I recently switched to a very well-known successful company, and now my current team has 1 open Software Dev role. I sent the description to two of my former coworkers (who are both still at my previous company), without expecting both of them to be interested. [Side comment - There are no non-competes preventing me from recruiting them].

Turns out they both would like to interview. It feels wrong that I accidentally pitted two coworkers against each other for the job. They are each unaware that the other person will be interviewing for that role, too.

  1. If this would happen in the future, is it more ethical (or nicer) to only send to one coworker at a time, and only to others if the first one isn't interested?

  2. Both of these people are pretty qualified, and it's likely that one of them will get the job. How can I mitigate any backlash (or relationship damage) when the unsuccessful one discovers that his coworker just got the job he wanted?

  • 4
    Why do you think treating both of them equally (giving them both information about a job opening you think they're qualified for) is worse than choosing to give only one of them the information and only giving the second person a chance if the first person didn't want the job?
    – ColleenV
    Commented Apr 5, 2021 at 17:00
  • If you are friends with both, definitely let them know so that they can cooperate in their job search or salary negotiation, if they both reach that stage. Assuming here the company can afford this outcome, since they're well known. This is best for everyone IMO, and you were still doing a favor for the one who doesn't get the job.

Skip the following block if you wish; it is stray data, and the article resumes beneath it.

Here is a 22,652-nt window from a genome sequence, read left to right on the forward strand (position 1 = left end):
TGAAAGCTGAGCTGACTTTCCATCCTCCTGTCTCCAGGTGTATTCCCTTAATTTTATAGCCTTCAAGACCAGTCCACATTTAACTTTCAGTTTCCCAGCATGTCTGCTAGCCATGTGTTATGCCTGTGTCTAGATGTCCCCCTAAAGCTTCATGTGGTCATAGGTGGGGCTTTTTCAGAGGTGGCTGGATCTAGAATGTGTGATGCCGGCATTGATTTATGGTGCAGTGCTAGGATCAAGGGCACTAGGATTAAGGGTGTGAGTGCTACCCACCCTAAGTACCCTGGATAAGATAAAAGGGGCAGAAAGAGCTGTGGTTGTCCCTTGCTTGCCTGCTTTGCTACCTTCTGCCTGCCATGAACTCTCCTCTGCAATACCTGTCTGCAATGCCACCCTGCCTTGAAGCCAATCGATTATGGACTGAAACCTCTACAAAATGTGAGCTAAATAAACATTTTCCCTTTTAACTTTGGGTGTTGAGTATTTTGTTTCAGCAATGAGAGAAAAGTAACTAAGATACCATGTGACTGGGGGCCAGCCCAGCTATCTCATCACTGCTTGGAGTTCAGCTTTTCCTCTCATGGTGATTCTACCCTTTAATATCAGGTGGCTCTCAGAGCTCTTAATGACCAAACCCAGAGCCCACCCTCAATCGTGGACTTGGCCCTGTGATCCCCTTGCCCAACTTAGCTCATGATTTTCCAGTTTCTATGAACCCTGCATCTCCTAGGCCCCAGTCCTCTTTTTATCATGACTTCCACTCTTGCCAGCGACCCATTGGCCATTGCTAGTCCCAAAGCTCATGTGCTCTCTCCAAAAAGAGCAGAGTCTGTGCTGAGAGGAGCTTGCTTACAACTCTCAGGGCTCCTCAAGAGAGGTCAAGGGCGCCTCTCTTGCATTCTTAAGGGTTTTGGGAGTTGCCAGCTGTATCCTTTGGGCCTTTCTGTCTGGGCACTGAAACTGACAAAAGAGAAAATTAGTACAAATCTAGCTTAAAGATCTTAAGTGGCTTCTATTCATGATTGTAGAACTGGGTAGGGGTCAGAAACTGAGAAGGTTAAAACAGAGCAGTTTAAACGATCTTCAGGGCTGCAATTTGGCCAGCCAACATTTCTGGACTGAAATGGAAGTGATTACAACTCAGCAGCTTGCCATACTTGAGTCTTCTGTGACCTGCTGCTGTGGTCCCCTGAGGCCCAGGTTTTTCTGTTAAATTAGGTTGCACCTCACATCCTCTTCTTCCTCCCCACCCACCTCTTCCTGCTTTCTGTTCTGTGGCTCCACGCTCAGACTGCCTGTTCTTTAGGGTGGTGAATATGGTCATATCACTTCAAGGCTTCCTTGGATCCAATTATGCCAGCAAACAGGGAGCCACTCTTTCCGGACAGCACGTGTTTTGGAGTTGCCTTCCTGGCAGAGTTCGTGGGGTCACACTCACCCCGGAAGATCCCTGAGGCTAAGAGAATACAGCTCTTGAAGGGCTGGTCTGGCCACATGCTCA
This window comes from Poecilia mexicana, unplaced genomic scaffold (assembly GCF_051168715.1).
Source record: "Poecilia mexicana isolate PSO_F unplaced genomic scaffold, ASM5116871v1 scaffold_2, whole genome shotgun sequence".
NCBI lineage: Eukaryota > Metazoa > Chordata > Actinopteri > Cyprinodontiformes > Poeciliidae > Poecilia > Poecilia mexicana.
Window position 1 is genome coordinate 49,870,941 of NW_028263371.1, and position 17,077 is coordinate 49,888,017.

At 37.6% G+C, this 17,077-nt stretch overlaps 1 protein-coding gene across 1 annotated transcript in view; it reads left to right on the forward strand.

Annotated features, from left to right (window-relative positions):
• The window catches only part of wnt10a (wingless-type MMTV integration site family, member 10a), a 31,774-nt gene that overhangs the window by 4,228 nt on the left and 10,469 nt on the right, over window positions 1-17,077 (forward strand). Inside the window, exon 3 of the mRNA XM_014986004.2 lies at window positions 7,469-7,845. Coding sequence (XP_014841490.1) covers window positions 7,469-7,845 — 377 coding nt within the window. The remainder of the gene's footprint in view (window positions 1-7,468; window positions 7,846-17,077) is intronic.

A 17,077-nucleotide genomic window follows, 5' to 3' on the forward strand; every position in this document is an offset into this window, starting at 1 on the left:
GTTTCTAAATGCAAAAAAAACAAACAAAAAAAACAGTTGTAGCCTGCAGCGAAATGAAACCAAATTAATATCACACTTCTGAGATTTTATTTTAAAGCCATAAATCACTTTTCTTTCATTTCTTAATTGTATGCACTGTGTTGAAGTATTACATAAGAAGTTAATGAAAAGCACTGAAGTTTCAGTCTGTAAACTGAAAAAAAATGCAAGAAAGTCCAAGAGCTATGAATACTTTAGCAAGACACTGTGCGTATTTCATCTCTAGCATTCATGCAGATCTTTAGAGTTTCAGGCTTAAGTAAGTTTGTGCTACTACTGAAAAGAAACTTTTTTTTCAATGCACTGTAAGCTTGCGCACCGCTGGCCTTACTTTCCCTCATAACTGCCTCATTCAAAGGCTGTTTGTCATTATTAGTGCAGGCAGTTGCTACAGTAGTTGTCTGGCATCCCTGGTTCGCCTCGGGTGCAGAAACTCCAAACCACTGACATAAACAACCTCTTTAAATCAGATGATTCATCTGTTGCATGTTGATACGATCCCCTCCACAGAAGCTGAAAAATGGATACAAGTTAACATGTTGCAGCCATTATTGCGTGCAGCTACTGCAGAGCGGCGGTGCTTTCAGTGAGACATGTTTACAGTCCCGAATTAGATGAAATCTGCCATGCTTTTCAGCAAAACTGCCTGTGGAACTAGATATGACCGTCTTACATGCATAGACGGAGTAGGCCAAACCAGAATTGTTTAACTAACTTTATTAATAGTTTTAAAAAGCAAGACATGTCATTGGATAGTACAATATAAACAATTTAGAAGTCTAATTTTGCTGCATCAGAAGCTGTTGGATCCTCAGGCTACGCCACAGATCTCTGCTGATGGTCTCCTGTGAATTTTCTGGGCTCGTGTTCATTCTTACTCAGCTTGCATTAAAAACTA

– Pete W
    Commented Apr 5, 2021 at 17:27
  • 1
    How is this unethical? Why would there be any backlash? Did you make an unauthorized promise to both of them that they would get the job? If you simply reached out to them both and gave them a heads up about the job, I see nothing unethical or untoward about it.
    – joeqwerty
    Commented Apr 6, 2021 at 0:27

2 Answers 2


This is not your problem, you don't decide who is hired.

  • 1
    I love it when the simple answer is the correct one!
    – Neo
    Commented Apr 6, 2021 at 11:51
  • And it's not like the OP is "rescuing" his former co-worker and leaving the other one to die. I assume they're still gainfully employed and is happy, so it's not exactly the end of the world even if they found out.
    – Nelson
    Commented Apr 8, 2021 at 2:04

It sounds from your question like if one of them gets the job, the other will find out. 3 seconds later they'll also find out you told both about the job. So hiding it isn't an option.

So your best bet is to be ethical and open.

Tell each, "by the way, I circulated the job to a few other contacts and friends", and explain you are a bit embarrassed because you didn't really know if any would be interested but it turns out more than one is. Laugh it off a bit, by shrugging and saying, "at least I'm not the one who makes the decision, I'd hate to choose between friends who mean a lot to me and I'd refuse to do so."

Beyond that is down to your knowledge of your friends and how to best talk to each. But that's the general idea.

Next time or in future, tell anyone you like, but also tell them, "By the way, for openness if you're interested in it, I ought to mention, I've told a couple of friends about it, but it would be really nice to work with you......" That'll cover you enough.

  • There's nothing to be embarrassed about. c36 told them about a job opening. They didn't promise they would get the job.
    – thelem
    Commented Apr 6, 2021 at 21:46
  • The OP uses the term "backlash" or "relationship damage". I feel the term embarrassment is a word I'd use in the context. Of course you might pick a word you prefer, or tell your friends "So? I didn't promise you'd get the job.". But that's my choice.
    – Stilez
    Commented Apr 6, 2021 at 23:32

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